When It Rains, It Pours

rain

In case you haven’t guessed by now, I love this city in every light, season and weather condition.

Except.

Except when it’s pouring rain, and you have to get on the subway. On Wednesday after work, I headed to meet Le Boyfriend to see an early IMAX screening of The Amazing Spider-Man 2. Normally I would walk from my job to Lincoln Center, but after considering the monsoon, I decided to hop on the 1 train uptown just one stop. I left a half an hour early to make sure I’d have plenty of time to grab popcorn and get a good seat.

The problem is, when it’s raining, every other New Yorker has to do the same thing. Nobody is walking, and it’s impossible to catch a cab—so everyone slams into the subway salty, sopping wet, and smelling like wet dog. But despite the underground crowd, my spirits were high: I had a date, and my journey would only take five minutes. At least, that’s what I thought. Behold, a peek into public transportation life on rainy days:

6:35 PM: A train goes flying by, doesn’t stop.

6:40 PM: Another train flies by, doesn’t stop.

6:45 PM: People start pushing up behind me. I convince myself a mob is forming with plans to push me onto the tracks. Sweat forms under my raincoat, steam fogs up my glasses.

6:50 PM: Thankfully, a train pulls in and opens its doors. I let out a sigh of relief and make myself semi-comfortable next to a pole. Then, as the doors are closing, a gaggle of French girls come giggling onto the train. The car is now beyond packed; I’m praying the pointy thing poking my behind is a man’s umbrella.

6:51 PM: Train hits the brakes. And sits. And sits some more. I look at the time on my phone anxiously because the screening starts at 7 and my Spidey senses are tingling. The tourist teens continue to titter and chatter in française. In a previous life, I adored everything remotely Parisian, but suddenly I hate French people.

6:58 PM: I fly out of the train station and pop open my umbrella. A gust of wind blows the umbrella out of its handle and into the crosswalk. Left holding only the handle, I run into oncoming traffic to retrieve it. A car comes to a squealing halt and honks at me; I give him the finger, scoop up my umbrella, and sprint to the theater. (Did I mention this was the gorgeous “Le Chat Noir” umbrella I purchased under the Eiffel Tower?! See Exhibit A, below. Admit it, you would’ve run into traffic, too.)

Exhibit A.

Exhibit A.

7:08 PM: I burst into the doors, breathless and blind, glasses covered in rain. I assume the tall, dark, and handsome figure in front of me is Le Boyfriend, so I thrust my umbrella at him while I wipe my lenses (Good thing it was in fact him and not a serial killer). Our auditorium is all the way on the top floor, and I fear I’ve already missed some major Emma Stone moments. Luckily, whoever runs screenings knows that in the rain, every New Yorker will be late; we made it just in time.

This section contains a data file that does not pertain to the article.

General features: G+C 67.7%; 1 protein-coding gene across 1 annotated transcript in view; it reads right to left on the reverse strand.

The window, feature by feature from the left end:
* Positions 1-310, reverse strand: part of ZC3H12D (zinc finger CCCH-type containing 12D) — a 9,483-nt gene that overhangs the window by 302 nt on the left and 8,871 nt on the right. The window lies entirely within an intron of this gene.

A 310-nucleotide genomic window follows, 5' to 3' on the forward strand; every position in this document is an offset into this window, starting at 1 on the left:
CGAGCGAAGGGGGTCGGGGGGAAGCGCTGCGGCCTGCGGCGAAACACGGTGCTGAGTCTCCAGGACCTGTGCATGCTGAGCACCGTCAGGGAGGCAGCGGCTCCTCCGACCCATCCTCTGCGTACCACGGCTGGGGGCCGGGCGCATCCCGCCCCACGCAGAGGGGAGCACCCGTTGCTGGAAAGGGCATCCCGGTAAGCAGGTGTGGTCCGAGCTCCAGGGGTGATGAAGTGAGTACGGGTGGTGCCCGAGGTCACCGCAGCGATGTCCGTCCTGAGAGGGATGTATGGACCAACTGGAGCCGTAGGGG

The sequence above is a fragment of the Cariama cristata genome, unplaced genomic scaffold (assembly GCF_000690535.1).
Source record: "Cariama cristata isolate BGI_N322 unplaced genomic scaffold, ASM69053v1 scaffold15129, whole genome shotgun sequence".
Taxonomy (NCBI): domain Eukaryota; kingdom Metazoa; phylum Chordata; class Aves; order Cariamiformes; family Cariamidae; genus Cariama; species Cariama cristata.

The moral of the story? If I lived in Maryland, Pennsylvania, or basically anywhere else in America (except for bumper-to-bumper LA) getting somewhere on time in the rain would be much simpler. Reader, you might ask, Wouldn’t it be much easier to quit your whining and leave New York already? But what can I say? I love the pizza and the sparkly lights too much. And so, my adventures will continue, rain or shine.

PS: The Amazing Spider-Man 2 was really entertaining—definitely better than the first one. I’d recommend seeing it in IMAX—it made me feel like I was a superhero, jumping from building to building and taking over Manhattan. Wait, what am I talking about? I already am a superhero, taking over New York City one day at a time. Right?! 

Let It Snow

Is there anything more magical than New York City covered in freshly fallen snow?

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Growing up in the ’burbs, snow meant sledding down the driveway, followed by hot chocolate in our PJs. Now, it still means hot chocolate in my PJs, but only after trekking home in a North Face and three pairs of leggings, hoping not to get sprayed by slush as a cab speeds past.

I’m lucky enough to be able to walk to and from work every day, but during the winter, I tend to half-jog with my hood up, head down, and hands in pockets, eager to get inside. But tonight, I decided to keep my head up and eyes open.

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Boy, was it worth it. Manhattan at night after a snowfall is eerily quiet; with only the occasional taxi whizzing by, it was like the city had whispered an invitation for me to enter a secret, sparkling world. Instead of getting lost in thoughts about my work to-do list, I noticed a tiny purple mitten lying on cobblestone; a lone couple walking next to Central Park’s ice-covered turtle pond; light glittering off of benches blanketed in white. With no chatter or cars or cell phones in sight, I was struck by the sudden feeling that I could be in any year, whether it was 1920 or 2014. This Fitzgerald quote popped into my head: “New York had all the iridescence of the beginning of the world.”

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Now, I’m back home in my PJs, safely inside and sipping snow-day hot chocolate. Even though I’m cozy and warm, I’m filled with the memory of floating through the city’s poetic, shiny streets, and I can’t help but feel eager to get out there again. My fellow city dwellers will curse me for saying this, but here’s hoping there’s more snow coming soon. Yes, it’s cold, and wet, and inconvenient, but damn, it’s beautiful.